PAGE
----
Don't Endanger British Columbia With Oil Supertankers!
- by: Dogwood
- target: Canada and British Columbia Governments
Right now, three proposals threaten to bring more and bigger oil supertankers to B.C.'s coast. If this happens, most British Columbians would benefit little and B.C.'s resplendent coast would be threatened by oil spills. A single Exxon Valdez-like spill would be catastrophic to thousands of families and coastal livelihoods, cultures and wildlife on our coast.
For example, Enbridge, Inc. wants to build two 1,100 km pipelines to Kitimat, B.C., where oil would be loaded onto 225 oil supertankers each year that would make their way through the narrow channels and fjords of the Great Bear Rainforest.
We can't eliminate oil spills and we can't predict them. Let's not take the chance of devastating our home with oil activity that would create more risk than it would B.C. jobs.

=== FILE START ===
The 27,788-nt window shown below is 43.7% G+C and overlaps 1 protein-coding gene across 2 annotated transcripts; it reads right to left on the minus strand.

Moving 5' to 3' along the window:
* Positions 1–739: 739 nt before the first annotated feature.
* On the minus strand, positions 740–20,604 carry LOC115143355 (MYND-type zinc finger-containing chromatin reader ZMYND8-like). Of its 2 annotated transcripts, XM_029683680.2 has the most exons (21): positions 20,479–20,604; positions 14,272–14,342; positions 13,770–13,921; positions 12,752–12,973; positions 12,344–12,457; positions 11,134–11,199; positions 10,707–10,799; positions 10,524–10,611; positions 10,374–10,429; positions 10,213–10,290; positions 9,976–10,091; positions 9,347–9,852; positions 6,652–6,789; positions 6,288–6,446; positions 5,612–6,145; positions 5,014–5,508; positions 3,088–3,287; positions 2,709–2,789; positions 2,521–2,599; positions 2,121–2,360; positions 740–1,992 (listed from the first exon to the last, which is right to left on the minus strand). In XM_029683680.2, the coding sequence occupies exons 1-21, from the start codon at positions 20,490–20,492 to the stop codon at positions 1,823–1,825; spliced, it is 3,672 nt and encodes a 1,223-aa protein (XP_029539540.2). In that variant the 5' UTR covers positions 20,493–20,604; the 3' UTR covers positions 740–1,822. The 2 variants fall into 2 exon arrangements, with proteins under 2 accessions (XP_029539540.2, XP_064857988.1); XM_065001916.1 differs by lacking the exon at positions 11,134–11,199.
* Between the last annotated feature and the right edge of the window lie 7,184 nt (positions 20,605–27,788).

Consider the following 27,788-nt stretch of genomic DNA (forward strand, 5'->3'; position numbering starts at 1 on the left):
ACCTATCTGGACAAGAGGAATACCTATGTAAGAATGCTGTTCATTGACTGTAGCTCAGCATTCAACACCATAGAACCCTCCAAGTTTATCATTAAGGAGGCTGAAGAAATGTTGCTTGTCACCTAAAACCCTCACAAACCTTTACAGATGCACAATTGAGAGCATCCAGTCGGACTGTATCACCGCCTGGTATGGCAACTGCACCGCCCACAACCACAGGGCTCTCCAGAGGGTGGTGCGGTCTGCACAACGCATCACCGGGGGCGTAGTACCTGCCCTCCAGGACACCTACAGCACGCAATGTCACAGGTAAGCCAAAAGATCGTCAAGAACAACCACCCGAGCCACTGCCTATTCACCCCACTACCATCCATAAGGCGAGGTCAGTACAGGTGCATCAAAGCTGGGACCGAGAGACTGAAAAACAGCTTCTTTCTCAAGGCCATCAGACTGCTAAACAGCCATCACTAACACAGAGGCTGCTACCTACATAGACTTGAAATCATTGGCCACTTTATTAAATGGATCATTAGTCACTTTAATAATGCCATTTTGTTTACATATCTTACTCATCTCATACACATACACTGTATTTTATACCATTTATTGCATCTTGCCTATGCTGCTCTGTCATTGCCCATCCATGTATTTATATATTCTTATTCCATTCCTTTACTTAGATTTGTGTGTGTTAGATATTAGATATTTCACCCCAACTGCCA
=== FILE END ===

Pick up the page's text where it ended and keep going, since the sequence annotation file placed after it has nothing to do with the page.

Sign our petition, which recognizes the authority of these First Nations to reject the projects, and ask the governments of Canada and British Columbia to stop these dangerous oil proposals.
Sign PetitionSign Petition
We the signatories draw your attention to proposals by Enbridge, Kinder Morgan and CN Rail to expand oil supertanker traffic through B.C.'s coast to ship oil to Asia, which would put B.C.'s abundant salmon river and coast at risk of oil spills. A single Exxon Valdez-like spill could jeopardize thousands of families and livelihoods, entire cultures, and a spectacular diversity of life. That's why 70 FIrst Nations communities banned these types of projects via the Coastal First Nations and Save the Fraser declarations, which an array of citizens are recognizing as an opportunity to unite in protection of our shared coast and advance a reconciliation between First Nations and the rest of B.C. and Canada,
Your petitioners recognize these declarations and the authority exercised therein, and call upon Parliament and the Legislature to use whatever means are available to stop the expansion of oil supertanker traffic through B.C.'s coastal waters.
[Your comments will be inserted here.]